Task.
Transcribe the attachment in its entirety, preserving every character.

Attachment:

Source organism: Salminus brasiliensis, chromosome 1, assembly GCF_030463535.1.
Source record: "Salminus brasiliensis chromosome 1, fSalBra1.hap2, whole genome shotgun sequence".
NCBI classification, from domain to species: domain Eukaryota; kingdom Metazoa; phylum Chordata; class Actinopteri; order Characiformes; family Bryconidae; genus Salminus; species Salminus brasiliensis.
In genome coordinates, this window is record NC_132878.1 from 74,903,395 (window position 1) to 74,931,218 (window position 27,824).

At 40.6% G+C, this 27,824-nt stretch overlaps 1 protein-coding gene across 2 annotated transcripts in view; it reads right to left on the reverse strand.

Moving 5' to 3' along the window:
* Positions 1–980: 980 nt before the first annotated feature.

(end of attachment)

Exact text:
Source organism: Salminus brasiliensis, chromosome 1, assembly GCF_030463535.1.
Source record: "Salminus brasiliensis chromosome 1, fSalBra1.hap2, whole genome shotgun sequence".
NCBI classification, from domain to species: domain Eukaryota; kingdom Metazoa; phylum Chordata; class Actinopteri; order Characiformes; family Bryconidae; genus Salminus; species Salminus brasiliensis.
In genome coordinates, this window is record NC_132878.1 from 74,903,395 (window position 1) to 74,931,218 (window position 27,824).

At 40.6% G+C, this 27,824-nt stretch overlaps 1 protein-coding gene across 2 annotated transcripts in view; it reads right to left on the reverse strand.

Moving 5' to 3' along the window:
* Positions 1–980: 980 nt before the first annotated feature.